HOUSTON -- Astros equipment manager Carl Schneider and his crew spend all winter packing for the day the team's equipment is loaded into an 18-wheeler so it can be hauled nearly 1,000 miles to the team's Spring Training facility in Kissimmee, Fla.
On Friday, it only took about three hours to load the truck full of baseball equipment and other gear, such as luggage for players and staff and, of course, golf clubs. It's a rite of passage in the spring and another sign baseball is just around the corner.
"It's good to get going," Schneider said.
Among the items loaded onto the truck at Minute Maid Park on Friday were 8,400 baseballs, 250 jerseys, 150 batting helmets, 300 caps, 1,000 pairs of pants and 150 belts. There were also treadmills and exercise bikes, as well as hurdles and a ball-washing machine.
Schneider and his staff will fly to Florida on Monday morning and drive straight to Osceola County Stadium to begin unloading the truck. Players will be slowly trickling into camp in advance of next Friday's report date for pitchers and catchers. Position players report Feb. 24.
The loading dock at Minute Maid Park was bustling with activity as six workers packed the truck from top to bottom. Carts and forklifts made constant trips up and down the ramps with the precision of a busy intersection.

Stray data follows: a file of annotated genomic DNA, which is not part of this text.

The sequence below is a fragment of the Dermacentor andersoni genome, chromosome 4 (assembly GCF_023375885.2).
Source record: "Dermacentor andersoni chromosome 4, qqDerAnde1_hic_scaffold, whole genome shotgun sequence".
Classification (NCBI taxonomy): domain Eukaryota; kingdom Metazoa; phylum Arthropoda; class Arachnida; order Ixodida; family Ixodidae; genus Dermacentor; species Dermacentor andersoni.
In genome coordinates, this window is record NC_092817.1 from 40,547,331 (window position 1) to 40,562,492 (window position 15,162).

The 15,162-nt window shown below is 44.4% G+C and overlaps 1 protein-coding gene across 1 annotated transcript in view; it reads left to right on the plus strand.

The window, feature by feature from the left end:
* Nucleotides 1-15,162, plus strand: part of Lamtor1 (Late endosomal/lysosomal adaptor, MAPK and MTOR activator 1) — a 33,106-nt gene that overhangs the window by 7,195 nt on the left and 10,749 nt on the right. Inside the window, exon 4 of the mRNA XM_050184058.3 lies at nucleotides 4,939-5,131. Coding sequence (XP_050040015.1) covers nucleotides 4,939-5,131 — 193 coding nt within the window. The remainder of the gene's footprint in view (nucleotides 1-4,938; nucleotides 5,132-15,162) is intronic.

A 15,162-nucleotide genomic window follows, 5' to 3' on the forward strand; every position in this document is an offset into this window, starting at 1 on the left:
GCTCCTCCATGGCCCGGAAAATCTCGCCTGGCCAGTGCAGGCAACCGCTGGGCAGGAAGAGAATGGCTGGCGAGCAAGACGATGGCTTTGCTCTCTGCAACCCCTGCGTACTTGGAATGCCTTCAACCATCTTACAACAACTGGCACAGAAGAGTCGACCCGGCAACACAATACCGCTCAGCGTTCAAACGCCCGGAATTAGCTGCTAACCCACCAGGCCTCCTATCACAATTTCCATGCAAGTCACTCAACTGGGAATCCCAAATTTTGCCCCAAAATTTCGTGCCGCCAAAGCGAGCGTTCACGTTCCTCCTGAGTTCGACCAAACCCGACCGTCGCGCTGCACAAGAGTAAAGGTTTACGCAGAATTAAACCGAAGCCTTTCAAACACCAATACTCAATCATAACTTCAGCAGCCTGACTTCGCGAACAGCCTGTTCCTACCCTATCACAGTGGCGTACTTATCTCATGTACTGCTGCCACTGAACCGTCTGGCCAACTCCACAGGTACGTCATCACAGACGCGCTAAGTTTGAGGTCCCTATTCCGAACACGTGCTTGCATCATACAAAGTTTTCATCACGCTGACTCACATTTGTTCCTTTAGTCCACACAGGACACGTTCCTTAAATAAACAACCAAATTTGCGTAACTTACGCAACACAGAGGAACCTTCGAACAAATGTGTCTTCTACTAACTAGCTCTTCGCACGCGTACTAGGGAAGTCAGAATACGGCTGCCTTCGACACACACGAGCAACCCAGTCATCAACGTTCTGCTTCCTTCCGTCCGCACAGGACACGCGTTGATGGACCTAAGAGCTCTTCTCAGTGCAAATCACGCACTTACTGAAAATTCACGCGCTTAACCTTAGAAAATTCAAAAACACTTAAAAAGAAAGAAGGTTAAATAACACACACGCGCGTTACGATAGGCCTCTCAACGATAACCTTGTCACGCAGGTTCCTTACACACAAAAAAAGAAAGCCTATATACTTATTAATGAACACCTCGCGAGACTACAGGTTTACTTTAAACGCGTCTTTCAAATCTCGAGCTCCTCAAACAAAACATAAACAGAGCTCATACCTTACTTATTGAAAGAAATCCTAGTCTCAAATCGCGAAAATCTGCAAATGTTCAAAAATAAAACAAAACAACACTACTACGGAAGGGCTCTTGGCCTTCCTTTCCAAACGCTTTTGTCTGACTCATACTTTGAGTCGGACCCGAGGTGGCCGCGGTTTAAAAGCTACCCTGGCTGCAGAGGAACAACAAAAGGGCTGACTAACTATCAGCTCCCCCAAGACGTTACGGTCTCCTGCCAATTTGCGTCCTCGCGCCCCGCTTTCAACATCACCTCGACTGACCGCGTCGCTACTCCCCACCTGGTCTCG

"The most important guys are the ones that are actually on the truck because they're piecing it all together and making sure it fits," Schneider said. "We started packing as soon as the season's over, so we just have things in different areas and we clear out what's there."
So what else gets put on the truck besides baseball equipment and luggage? How about 300 cartons of bubble gum -- enough to cover the length of the basepaths on a field more than 26 times -- 200 cases of sunflower seeds, 30 pounds of rosin, 2,000 pounds of laundry detergent and nutritional supplements. Equipment to produce the team's radio broadcast is also loaded.
When the players arrive at camp next week, everything will be neatly hanging in their lockers. All they'll have to worry about is getting ready for another season.
Brian McTaggart is a reporter for MLB.com and writes an MLBlog, Tag's Lines. Follow @brianmctaggart on Twitter. This story was not subject to the approval of Major League Baseball or its clubs.